Revisiting Rajput Matrimony and Dance with TRIPTI SINGH

Five years back, somewhere in the American state of Ohio, a Rajput woman started a Facebook page titled Gathjor with the vision of creating an online Rajput community. This action was the result of an epiphanic moment that she had had to actualise her long-standing plan of facilitating a networking resource for Rajput families worldwide for the specific purpose of matrimony and matchmaking. “I realised that no credible online resources existed for rajput families that were looking for matches for their children. There were a couple of commercially motivated players, but nothing that had the personal touch, albeit virtual, of a confident and counsel in a matter which is perhaps the most important to parents” says Kunwarani Tripti Singh, the founder and pioneering lady behind Gathjor, the first-ever online matrimonial community dedicated specifically to Rajputs worldwide.



Tripti Singh

A Tanwar Rajput from Daudsar, Bikaner, Tripti Singh had shifted overseas with her family due to a work assignment undertaken by her husband. With him gone to work and her children busy at school, she found a lot of idle time that she wanted to utilise productively. It was then that she formalised her plan of charting a systemised online structure for Gathjor. In the matter of a few weeks, her online network found more than a thousand active members requesting her services to help them seek suitable prospects for their children.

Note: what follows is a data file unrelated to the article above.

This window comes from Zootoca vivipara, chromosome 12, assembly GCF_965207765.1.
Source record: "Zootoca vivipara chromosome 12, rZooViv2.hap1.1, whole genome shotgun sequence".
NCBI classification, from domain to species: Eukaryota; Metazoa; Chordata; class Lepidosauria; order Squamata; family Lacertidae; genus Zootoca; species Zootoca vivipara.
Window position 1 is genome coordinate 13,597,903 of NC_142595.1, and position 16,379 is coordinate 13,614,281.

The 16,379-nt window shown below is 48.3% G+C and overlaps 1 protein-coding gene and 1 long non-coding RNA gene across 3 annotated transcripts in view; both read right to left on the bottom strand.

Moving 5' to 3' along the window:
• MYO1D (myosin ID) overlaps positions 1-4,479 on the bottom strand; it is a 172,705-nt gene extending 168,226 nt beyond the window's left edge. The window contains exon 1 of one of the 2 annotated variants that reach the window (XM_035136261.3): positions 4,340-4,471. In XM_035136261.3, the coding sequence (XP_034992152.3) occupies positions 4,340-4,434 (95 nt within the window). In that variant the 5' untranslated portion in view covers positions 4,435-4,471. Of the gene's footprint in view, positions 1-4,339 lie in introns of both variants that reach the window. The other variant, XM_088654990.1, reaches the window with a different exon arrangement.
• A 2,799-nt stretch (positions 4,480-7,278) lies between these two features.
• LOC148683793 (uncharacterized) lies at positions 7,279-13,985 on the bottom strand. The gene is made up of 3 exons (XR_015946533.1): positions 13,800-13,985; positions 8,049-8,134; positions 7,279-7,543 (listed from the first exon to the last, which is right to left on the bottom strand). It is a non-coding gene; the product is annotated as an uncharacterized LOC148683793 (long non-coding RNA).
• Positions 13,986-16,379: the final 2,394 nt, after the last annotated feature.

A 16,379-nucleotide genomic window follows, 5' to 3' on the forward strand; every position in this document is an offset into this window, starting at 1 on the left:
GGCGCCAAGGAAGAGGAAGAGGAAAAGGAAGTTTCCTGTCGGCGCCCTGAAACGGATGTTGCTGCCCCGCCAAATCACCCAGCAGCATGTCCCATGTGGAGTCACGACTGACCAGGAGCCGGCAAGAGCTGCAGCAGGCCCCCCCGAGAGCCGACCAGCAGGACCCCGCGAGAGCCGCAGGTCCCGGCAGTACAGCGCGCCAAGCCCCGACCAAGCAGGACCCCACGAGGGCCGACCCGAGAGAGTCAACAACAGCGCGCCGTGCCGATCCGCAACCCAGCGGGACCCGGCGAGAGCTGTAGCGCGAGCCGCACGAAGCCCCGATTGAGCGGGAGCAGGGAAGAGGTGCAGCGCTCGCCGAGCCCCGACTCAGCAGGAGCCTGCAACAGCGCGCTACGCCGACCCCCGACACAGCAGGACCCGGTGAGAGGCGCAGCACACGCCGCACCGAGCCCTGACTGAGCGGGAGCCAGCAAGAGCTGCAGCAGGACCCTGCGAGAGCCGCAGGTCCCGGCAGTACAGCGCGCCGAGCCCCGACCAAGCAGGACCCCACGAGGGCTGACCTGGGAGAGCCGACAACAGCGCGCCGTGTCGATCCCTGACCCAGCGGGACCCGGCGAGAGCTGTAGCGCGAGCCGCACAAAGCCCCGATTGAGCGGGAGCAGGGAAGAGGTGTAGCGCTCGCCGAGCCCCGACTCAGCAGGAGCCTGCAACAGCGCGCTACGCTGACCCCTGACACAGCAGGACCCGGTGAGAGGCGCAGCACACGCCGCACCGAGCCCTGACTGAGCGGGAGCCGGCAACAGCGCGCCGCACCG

With the primary goal of facilitating a meaningful matrimonial network for the Rajput community to engage in, Gathjor faced its fair-share of hurdles during its inception. As Tripti Singh discusses, “initially, people found it hard to believe that someone would spend so much time for free to get them meaningful connections within the community.” She also mentions the difficulty in winning the confidence of several families who had a skeptical attitude towards an online matrimonial site, which continues to be an unexplored idea amongst several traditional-minded Rajput families. Another concern, she affirms, was that of privacy. However, all of these concerns melted away with time as the concept of Gathjor spread organically, through word of mouth and gained worthwhile credibility amongst Rajput social circles. Tripti Singh’s ‘open source philosophy’, and the goodwill-based identity of Gathjor gradually came to be known with its increasing outreach towards people and active engagement in the successful facilitation of suitable marriage prospects. But the challenges did not end here. An unexpected but nevertheless concerning probem, as Tripti Singh enlists it, was that of imitation. She elaborates, “Since there was no commercial motivation from the beginning, I had never bothered to register or trademark the Gathjor name. Within two years, there were multiple entities who used spin-offs of the Gathjor title to launch matrimonial services for Rajputs. But I guess we’ve gone from strength to strength, and what’s a journey without a little struggle. Imitations helped me write my standard sign-off line- ‘If you’re not speaking to Tripti Singh, it’s not Gathjor!’”